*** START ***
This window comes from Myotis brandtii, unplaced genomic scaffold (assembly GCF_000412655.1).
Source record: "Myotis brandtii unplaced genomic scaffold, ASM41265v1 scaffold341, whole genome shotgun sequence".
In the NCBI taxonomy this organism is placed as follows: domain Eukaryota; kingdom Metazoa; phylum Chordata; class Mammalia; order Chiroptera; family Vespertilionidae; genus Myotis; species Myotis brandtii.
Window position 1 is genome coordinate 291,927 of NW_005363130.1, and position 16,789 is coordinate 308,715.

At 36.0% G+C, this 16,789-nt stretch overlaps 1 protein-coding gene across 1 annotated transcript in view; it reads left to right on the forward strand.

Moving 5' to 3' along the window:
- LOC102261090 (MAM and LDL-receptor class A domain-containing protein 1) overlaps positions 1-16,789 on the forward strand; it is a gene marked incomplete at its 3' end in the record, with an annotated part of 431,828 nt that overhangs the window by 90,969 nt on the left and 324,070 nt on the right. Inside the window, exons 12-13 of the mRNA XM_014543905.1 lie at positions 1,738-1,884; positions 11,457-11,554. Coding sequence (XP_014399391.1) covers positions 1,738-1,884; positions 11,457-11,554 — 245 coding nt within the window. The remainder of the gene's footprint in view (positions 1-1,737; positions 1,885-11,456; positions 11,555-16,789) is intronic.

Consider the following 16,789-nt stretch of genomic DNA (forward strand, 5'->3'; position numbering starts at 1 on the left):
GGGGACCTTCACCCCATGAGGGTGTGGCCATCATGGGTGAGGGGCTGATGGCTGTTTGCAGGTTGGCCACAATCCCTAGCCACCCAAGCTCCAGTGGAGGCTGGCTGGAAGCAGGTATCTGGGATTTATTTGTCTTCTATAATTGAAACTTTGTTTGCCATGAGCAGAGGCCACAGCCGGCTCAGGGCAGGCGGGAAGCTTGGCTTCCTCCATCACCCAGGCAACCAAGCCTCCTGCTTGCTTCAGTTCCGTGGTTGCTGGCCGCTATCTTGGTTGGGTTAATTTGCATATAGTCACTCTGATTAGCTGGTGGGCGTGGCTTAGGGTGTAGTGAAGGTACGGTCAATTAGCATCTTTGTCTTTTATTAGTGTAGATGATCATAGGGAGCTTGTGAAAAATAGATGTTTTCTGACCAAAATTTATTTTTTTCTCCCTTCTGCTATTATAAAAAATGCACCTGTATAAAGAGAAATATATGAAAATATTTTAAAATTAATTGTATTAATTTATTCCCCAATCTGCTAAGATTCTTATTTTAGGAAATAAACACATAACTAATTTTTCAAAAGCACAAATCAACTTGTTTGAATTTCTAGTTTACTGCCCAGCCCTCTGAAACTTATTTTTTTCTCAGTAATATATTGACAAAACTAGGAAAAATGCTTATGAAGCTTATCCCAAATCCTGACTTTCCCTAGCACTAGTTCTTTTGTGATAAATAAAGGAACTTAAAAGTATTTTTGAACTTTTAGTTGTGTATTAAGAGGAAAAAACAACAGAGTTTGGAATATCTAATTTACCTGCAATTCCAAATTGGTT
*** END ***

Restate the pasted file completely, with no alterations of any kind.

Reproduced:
This window comes from Myotis brandtii, unplaced genomic scaffold (assembly GCF_000412655.1).
Source record: "Myotis brandtii unplaced genomic scaffold, ASM41265v1 scaffold341, whole genome shotgun sequence".
In the NCBI taxonomy this organism is placed as follows: domain Eukaryota; kingdom Metazoa; phylum Chordata; class Mammalia; order Chiroptera; family Vespertilionidae; genus Myotis; species Myotis brandtii.
Window position 1 is genome coordinate 291,927 of NW_005363130.1, and position 16,789 is coordinate 308,715.

At 36.0% G+C, this 16,789-nt stretch overlaps 1 protein-coding gene across 1 annotated transcript in view; it reads left to right on the forward strand.

Moving 5' to 3' along the window:
- LOC102261090 (MAM and LDL-receptor class A domain-containing protein 1) overlaps positions 1-16,789 on the forward strand; it is a gene marked incomplete at its 3' end in the record, with an annotated part of 431,828 nt that overhangs the window by 90,969 nt on the left and 324,070 nt on the right. Inside the window, exons 12-13 of the mRNA XM_014543905.1 lie at positions 1,738-1,884; positions 11,457-11,554. Coding sequence (XP_014399391.1) covers positions 1,738-1,884; positions 11,457-11,554 — 245 coding nt within the window. The remainder of the gene's footprint in view (positions 1-1,737; positions 1,885-11,456; positions 11,555-16,789) is intronic.

Consider the following 16,789-nt stretch of genomic DNA (forward strand, 5'->3'; position numbering starts at 1 on the left):
GGGGACCTTCACCCCATGAGGGTGTGGCCATCATGGGTGAGGGGCTGATGGCTGTTTGCAGGTTGGCCACAATCCCTAGCCACCCAAGCTCCAGTGGAGGCTGGCTGGAAGCAGGTATCTGGGATTTATTTGTCTTCTATAATTGAAACTTTGTTTGCCATGAGCAGAGGCCACAGCCGGCTCAGGGCAGGCGGGAAGCTTGGCTTCCTCCATCACCCAGGCAACCAAGCCTCCTGCTTGCTTCAGTTCCGTGGTTGCTGGCCGCTATCTTGGTTGGGTTAATTTGCATATAGTCACTCTGATTAGCTGGTGGGCGTGGCTTAGGGTGTAGTGAAGGTACGGTCAATTAGCATCTTTGTCTTTTATTAGTGTAGATGATCATAGGGAGCTTGTGAAAAATAGATGTTTTCTGACCAAAATTTATTTTTTTCTCCCTTCTGCTATTATAAAAAATGCACCTGTATAAAGAGAAATATATGAAAATATTTTAAAATTAATTGTATTAATTTATTCCCCAATCTGCTAAGATTCTTATTTTAGGAAATAAACACATAACTAATTTTTCAAAAGCACAAATCAACTTGTTTGAATTTCTAGTTTACTGCCCAGCCCTCTGAAACTTATTTTTTTCTCAGTAATATATTGACAAAACTAGGAAAAATGCTTATGAAGCTTATCCCAAATCCTGACTTTCCCTAGCACTAGTTCTTTTGTGATAAATAAAGGAACTTAAAAGTATTTTTGAACTTTTAGTTGTGTATTAAGAGGAAAAAACAACAGAGTTTGGAATATCTAATTTACCTGCAATTCCAAATTGGTT